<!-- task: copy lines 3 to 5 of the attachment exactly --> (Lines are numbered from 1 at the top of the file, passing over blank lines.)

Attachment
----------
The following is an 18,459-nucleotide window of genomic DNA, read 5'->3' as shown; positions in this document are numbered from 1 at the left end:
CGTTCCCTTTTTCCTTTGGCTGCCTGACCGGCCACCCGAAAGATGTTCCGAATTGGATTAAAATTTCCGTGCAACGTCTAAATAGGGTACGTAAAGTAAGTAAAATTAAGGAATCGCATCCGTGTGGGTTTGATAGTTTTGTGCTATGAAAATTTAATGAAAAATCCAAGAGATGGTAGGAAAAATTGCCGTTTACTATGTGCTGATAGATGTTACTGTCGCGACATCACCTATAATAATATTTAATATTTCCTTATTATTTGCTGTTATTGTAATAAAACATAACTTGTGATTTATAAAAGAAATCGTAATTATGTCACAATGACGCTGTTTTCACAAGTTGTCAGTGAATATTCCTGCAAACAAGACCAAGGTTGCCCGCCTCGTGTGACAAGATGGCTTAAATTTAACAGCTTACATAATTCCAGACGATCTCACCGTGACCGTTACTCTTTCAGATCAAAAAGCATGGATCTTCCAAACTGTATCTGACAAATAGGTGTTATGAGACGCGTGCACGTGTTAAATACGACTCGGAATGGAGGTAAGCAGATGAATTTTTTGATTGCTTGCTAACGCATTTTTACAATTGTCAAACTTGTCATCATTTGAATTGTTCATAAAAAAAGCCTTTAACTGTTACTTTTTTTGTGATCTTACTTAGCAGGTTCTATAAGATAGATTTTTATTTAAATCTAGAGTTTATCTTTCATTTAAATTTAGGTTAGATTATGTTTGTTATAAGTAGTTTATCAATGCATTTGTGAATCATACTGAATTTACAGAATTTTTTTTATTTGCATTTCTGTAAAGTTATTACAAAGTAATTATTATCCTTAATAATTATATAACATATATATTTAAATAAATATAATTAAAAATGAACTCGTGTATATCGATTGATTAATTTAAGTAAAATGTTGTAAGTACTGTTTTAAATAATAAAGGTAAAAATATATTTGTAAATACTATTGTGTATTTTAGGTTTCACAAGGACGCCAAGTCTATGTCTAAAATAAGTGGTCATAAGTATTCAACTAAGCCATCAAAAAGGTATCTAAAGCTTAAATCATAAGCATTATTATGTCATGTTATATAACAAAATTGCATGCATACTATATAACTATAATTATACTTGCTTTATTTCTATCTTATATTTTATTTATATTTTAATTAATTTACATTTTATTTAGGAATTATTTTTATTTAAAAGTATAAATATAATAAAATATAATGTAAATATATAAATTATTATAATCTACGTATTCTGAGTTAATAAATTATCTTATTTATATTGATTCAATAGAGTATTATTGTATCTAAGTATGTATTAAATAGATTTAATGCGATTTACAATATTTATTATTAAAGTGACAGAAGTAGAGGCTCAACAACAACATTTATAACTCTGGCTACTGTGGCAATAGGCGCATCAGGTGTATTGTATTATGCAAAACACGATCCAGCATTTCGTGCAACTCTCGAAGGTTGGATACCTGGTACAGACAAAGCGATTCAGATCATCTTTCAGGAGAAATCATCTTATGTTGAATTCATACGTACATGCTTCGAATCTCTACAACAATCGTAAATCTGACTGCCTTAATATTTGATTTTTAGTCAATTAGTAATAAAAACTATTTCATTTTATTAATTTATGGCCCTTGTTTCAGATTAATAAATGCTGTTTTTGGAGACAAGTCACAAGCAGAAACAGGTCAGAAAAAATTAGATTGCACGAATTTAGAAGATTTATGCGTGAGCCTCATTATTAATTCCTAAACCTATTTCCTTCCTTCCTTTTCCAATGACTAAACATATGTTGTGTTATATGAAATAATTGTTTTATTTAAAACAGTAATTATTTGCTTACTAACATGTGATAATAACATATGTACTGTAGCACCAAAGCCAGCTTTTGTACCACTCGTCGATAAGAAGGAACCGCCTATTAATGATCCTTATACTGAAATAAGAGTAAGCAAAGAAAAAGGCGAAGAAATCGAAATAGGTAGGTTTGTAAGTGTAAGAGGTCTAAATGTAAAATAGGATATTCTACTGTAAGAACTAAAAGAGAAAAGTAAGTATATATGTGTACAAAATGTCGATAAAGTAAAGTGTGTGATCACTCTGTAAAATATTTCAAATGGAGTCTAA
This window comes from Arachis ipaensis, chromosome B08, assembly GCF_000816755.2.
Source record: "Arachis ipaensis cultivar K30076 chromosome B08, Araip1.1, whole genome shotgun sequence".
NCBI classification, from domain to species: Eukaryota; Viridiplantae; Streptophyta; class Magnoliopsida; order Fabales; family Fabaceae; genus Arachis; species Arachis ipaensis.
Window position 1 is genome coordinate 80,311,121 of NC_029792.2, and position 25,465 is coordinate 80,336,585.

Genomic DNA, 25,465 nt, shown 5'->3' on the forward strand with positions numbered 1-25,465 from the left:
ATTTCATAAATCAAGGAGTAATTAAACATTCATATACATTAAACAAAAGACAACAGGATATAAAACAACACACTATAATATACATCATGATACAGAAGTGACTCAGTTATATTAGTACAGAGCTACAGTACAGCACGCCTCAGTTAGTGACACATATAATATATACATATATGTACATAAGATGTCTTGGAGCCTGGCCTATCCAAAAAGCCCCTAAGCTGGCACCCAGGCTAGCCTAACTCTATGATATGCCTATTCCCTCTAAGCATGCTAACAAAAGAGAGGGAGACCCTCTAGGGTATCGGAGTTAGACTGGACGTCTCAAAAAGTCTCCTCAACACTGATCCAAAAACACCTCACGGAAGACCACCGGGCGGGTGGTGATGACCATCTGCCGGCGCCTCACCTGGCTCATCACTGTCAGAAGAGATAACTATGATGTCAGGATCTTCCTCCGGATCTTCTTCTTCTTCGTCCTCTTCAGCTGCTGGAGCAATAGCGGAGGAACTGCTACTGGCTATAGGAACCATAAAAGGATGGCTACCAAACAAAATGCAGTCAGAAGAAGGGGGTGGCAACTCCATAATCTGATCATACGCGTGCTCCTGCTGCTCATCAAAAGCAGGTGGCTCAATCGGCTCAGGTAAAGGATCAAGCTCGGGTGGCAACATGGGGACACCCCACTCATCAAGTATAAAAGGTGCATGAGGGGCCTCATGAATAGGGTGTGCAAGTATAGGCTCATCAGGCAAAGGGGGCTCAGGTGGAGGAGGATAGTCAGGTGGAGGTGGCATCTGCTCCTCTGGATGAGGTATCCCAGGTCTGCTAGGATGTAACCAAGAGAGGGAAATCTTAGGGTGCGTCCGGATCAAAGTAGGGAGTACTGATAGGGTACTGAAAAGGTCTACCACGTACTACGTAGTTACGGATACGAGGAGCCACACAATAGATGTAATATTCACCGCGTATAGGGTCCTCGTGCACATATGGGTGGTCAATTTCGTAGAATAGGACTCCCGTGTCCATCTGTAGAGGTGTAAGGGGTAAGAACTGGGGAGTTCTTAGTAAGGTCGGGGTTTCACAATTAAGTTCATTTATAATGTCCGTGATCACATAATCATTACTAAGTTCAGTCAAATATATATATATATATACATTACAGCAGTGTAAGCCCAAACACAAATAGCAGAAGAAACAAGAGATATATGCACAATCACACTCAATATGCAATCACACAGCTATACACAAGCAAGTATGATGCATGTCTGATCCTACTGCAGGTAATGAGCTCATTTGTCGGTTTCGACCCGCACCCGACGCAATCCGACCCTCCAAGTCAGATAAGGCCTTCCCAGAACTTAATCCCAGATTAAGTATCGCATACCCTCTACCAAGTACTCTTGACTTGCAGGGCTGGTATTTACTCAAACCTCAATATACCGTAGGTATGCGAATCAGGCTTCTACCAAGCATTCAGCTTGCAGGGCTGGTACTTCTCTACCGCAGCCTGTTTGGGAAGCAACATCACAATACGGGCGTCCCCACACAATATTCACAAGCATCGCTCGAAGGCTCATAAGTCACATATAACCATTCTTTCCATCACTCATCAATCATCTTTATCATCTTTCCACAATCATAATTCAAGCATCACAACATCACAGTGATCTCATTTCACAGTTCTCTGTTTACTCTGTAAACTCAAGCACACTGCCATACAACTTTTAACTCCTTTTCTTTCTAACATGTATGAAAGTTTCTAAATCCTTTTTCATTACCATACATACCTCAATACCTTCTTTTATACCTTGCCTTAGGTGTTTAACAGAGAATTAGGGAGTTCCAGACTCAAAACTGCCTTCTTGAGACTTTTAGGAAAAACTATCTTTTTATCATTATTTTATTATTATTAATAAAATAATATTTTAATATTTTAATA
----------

This window comes from Arachis ipaensis, chromosome B08, assembly GCF_000816755.2.
Source record: "Arachis ipaensis cultivar K30076 chromosome B08, Araip1.1, whole genome shotgun sequence".
NCBI classification, from domain to species: Eukaryota; Viridiplantae; Streptophyta; class Magnoliopsida; order Fabales; family Fabaceae; genus Arachis; species Arachis ipaensis.